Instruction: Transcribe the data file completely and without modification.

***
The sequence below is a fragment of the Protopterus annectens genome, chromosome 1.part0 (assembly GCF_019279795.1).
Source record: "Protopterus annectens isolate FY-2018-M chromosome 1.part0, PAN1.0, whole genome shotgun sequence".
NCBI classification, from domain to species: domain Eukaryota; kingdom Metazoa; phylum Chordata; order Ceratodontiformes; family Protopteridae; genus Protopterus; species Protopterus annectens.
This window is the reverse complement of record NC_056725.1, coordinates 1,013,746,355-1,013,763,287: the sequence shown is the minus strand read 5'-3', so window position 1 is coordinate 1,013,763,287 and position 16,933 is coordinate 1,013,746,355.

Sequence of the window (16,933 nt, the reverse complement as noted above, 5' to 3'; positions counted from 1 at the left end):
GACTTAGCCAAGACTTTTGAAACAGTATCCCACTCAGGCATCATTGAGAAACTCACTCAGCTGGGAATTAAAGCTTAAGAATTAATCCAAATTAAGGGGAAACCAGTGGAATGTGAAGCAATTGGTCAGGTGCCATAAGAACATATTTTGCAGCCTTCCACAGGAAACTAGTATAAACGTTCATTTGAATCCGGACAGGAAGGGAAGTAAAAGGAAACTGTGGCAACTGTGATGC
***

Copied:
The sequence below is a fragment of the Protopterus annectens genome, chromosome 1.part0 (assembly GCF_019279795.1).
Source record: "Protopterus annectens isolate FY-2018-M chromosome 1.part0, PAN1.0, whole genome shotgun sequence".
NCBI classification, from domain to species: domain Eukaryota; kingdom Metazoa; phylum Chordata; order Ceratodontiformes; family Protopteridae; genus Protopterus; species Protopterus annectens.
This window is the reverse complement of record NC_056725.1, coordinates 1,013,746,355-1,013,763,287: the sequence shown is the minus strand read 5'-3', so window position 1 is coordinate 1,013,763,287 and position 16,933 is coordinate 1,013,746,355.

Sequence of the window (16,933 nt, the reverse complement as noted above, 5' to 3'; positions counted from 1 at the left end):
GACTTAGCCAAGACTTTTGAAACAGTATCCCACTCAGGCATCATTGAGAAACTCACTCAGCTGGGAATTAAAGCTTAAGAATTAATCCAAATTAAGGGGAAACCAGTGGAATGTGAAGCAATTGGTCAGGTGCCATAAGAACATATTTTGCAGCCTTCCACAGGAAACTAGTATAAACGTTCATTTGAATCCGGACAGGAAGGGAAGTAAAAGGAAACTGTGGCAACTGTGATGC